2010: 80,000 words is a lot! 2013: 80,000 words is not enough!

So, I have finished the full draft! Excuse me a minute while I happy-dance next to my desk for a few minutes, while simultaneously feeling weak with relief and also anxious about the comments and feedback I am waiting for and the next set of revisions (which will probably also suck). I actually managed to write over 80,000 words. 80,000 interesting, articulate words. At least, I think they are but I cannot be unbiased about this at all.

I have been thinking about this magical number of 80,000 words, and how huge that seemed when I registered for this PhD in 2010 (ending that year with a few words in the form of notes and scribbles but nothing I wanted anyone to read), and how that number seems too little now. I have written more than 80,000. In fact, before I finished the introduction and wrote the conclusion I already had 77,000 odd words. So there was a new kind of anxiety. In 2010 the anxiety was along the lines of ‘how on earth will I even find that much to say? I don’t have that many words in me!’ Even at the end of 2012 when all I really had was a draft of the theory/concept chapter and half an introduction, and a few scribbles about the methodology I only had about 22,000 words. So I was still wondering, quite seriously, how the Thesis would be long enough. Or, you know, just enough. Now the anxiety is ‘how will I cut this down when all the words I have are necessary?’

This has been a big year, writing-wise. When I started the year I had a draft of one chapter and half of another; I still had the methodology and two case studies to write. Oh, and a conclusion. And all the fiddly bits like an abstract and a list of terms and a reference list. So, I felt overwhelmed and quite daunted, but determined to Get It Done. I spent the first semester gathering data, and writing very little, and when I sat down to start writing in June what I found, almost unbelievably considering how slowly and painfully the words eked out my my mind and my fingers last year, was that the words came pouring out and very soon I had too many words. I found myself writing and thinking quite productively most days, and it was really lovely and affirming after 2 and a half tough years of writing very little that could be shown to my supervisor and commented on usefully. It helped, too, that I had been reading and staring at and coding data for months and had a lot to write about. I embraced freewriting, which I have also written about here, and this helped me to get going and stay going. I wrote in my research journal almost every day, and this informal writing also helped a lot. I used all the tricks I have learned along the way to keep myself writing and it has, so far, worked well. Too well, you might say, considering all the editing I now have to do to cut myself down to around 80,000 words.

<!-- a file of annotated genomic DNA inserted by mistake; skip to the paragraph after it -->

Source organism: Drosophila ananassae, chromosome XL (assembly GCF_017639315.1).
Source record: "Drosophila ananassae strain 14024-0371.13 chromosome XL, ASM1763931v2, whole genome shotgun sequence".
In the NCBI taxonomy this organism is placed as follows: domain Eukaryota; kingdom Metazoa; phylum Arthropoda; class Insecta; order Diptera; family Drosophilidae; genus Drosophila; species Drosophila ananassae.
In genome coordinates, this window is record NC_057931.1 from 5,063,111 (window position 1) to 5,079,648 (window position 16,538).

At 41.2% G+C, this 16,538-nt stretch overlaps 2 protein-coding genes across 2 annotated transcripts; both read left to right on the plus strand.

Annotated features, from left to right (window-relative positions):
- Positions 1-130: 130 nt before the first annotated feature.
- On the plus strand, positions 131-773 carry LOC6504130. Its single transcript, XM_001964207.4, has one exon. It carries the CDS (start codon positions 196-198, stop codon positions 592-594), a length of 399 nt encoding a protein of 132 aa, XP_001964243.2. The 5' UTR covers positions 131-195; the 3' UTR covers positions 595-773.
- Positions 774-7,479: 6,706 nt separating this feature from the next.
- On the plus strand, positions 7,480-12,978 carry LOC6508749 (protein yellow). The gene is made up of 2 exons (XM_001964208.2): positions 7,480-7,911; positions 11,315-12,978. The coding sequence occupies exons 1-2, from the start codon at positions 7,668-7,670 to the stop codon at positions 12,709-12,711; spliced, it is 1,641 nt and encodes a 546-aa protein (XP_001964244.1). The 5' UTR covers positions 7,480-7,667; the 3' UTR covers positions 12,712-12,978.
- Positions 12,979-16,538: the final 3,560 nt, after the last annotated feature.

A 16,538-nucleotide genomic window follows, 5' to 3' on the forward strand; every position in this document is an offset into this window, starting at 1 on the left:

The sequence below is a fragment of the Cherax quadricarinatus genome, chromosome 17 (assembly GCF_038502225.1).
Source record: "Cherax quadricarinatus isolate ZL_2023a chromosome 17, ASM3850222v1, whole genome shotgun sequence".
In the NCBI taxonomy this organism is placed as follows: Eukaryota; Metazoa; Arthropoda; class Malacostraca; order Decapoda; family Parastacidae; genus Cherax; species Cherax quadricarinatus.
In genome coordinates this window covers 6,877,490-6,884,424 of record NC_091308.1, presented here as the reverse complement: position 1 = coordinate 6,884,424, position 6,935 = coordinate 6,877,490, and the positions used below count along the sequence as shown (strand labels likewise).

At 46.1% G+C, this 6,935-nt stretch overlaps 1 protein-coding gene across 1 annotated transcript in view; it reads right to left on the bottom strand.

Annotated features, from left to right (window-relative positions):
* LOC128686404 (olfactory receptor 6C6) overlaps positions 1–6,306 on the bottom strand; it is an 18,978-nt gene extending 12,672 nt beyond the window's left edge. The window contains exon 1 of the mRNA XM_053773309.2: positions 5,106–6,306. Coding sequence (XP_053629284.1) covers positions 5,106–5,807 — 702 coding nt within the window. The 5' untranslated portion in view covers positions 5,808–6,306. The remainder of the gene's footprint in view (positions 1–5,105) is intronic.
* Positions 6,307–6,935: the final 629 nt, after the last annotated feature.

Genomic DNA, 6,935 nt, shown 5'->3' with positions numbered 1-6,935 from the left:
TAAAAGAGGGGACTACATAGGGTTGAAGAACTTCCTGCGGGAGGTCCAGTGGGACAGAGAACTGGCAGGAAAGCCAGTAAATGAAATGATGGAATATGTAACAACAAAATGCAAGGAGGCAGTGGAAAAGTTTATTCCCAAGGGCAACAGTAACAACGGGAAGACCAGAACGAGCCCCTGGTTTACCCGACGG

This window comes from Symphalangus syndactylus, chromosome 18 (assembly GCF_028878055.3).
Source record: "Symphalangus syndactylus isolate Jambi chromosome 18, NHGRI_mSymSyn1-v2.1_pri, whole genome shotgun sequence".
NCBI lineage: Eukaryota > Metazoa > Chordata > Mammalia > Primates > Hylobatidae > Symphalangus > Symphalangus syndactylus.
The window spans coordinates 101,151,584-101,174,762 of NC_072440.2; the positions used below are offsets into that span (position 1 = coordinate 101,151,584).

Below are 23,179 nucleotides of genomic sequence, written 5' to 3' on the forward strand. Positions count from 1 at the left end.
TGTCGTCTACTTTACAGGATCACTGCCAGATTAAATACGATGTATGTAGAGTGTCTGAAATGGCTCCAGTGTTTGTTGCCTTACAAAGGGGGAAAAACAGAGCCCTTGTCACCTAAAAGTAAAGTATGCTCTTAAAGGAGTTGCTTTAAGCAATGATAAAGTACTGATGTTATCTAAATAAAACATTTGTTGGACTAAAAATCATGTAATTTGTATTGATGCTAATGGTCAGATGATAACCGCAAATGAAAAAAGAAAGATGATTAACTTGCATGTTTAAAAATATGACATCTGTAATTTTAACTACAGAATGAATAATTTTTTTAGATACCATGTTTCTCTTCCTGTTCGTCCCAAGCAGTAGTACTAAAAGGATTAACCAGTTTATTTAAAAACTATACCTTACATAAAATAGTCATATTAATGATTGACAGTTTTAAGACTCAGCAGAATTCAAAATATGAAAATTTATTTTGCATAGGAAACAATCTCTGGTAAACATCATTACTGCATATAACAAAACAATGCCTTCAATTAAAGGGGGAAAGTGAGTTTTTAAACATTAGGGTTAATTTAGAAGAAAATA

It’s funny how I have measured the worthiness of my days in words. ‘Today was a good day, I wrote 2354 words’. ‘Yesterday was not a good day, I wrote no words’. And the words that count are the words that go into the Thesis and stay there. But there are lots of other words that count too – the ones you say to yourself about your thinking as you drive to work or home again; the ones your scribble in your PhD journal; the ones you say to your supervisor or critical friends or your partner over dinner. As long as you are talking and scribbling in ways that are helping you shape your thinking, you are moving forward. I have learnt that all these words add up more quickly than you think they will. It’s a slow start and this is frustrating because most days you just want the Thesis to be written already. You don’t have all the words in the beginning, and you have more in the middle even though they still do not seem like enough. But if you hang in and keep the writing going as much and as often as you can, the words will come. So many that you may well amaze and impress yourself. I hope you do.

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